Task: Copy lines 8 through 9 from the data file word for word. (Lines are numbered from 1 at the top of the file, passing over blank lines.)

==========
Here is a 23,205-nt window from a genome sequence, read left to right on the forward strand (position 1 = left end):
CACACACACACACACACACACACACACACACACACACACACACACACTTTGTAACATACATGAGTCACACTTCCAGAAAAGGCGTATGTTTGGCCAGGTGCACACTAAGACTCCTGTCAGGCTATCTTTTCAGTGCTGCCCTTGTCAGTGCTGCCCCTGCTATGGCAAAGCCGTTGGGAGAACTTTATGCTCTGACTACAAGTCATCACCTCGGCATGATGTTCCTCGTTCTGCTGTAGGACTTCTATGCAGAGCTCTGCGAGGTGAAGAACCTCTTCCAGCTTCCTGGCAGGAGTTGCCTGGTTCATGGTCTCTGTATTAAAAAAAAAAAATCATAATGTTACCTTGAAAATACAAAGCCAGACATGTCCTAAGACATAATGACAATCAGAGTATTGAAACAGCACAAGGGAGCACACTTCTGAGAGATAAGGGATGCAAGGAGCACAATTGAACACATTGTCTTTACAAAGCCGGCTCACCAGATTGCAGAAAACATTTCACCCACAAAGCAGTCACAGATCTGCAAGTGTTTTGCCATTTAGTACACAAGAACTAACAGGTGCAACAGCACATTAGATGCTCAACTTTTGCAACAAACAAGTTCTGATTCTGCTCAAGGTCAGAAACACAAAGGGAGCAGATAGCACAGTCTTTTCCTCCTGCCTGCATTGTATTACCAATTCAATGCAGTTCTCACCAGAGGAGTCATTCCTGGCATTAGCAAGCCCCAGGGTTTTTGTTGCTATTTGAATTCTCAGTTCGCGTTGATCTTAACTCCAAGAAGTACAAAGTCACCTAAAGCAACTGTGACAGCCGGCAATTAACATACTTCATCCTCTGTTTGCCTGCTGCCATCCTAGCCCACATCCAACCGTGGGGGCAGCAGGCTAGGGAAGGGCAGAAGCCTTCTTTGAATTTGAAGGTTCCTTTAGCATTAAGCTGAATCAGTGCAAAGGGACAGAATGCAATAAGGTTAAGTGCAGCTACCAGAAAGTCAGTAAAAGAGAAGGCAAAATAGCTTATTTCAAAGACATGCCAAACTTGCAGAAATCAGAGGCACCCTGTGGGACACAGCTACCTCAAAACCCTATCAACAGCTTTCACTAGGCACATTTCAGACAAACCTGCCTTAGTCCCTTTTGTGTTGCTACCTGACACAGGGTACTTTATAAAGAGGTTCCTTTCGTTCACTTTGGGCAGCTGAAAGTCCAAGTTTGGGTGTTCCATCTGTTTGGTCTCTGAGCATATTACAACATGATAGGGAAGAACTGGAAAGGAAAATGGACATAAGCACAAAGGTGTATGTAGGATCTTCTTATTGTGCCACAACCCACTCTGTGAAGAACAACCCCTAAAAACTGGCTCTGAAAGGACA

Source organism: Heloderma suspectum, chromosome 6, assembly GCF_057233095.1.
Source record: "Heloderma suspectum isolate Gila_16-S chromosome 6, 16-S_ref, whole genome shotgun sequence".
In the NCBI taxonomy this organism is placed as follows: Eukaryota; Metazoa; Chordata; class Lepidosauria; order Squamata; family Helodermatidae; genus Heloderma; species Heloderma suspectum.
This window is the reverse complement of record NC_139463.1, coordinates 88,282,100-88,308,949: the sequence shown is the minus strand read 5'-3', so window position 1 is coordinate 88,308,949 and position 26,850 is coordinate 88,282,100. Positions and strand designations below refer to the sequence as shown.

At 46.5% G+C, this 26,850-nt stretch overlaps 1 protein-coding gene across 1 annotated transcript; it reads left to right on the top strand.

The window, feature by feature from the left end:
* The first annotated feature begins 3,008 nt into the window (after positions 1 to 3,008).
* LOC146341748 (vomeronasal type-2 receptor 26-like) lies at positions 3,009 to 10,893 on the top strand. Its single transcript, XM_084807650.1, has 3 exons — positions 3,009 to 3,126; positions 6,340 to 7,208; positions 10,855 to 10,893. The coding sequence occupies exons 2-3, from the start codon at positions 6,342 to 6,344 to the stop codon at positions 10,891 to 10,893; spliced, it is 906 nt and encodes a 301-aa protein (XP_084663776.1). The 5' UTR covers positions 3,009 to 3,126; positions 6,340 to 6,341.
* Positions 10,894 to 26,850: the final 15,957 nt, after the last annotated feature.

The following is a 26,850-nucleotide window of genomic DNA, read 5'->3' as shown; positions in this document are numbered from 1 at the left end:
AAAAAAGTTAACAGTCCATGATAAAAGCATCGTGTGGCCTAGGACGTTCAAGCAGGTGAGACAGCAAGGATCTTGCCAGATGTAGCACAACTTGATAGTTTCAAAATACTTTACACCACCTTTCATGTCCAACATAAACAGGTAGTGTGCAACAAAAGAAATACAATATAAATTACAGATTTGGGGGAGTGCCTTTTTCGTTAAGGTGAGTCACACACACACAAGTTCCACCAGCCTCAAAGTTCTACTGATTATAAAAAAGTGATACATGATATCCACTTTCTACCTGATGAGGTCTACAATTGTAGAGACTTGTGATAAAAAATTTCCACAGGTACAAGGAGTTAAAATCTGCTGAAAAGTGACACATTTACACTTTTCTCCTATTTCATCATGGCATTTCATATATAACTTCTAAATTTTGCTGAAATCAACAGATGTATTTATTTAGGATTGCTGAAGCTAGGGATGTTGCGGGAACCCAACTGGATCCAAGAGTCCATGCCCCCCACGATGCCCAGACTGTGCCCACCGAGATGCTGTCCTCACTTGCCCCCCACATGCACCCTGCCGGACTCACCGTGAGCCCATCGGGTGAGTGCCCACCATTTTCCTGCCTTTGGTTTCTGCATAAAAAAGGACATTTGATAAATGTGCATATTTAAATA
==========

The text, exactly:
The window, feature by feature from the left end:
* The first annotated feature begins 3,008 nt into the window (after positions 1 to 3,008).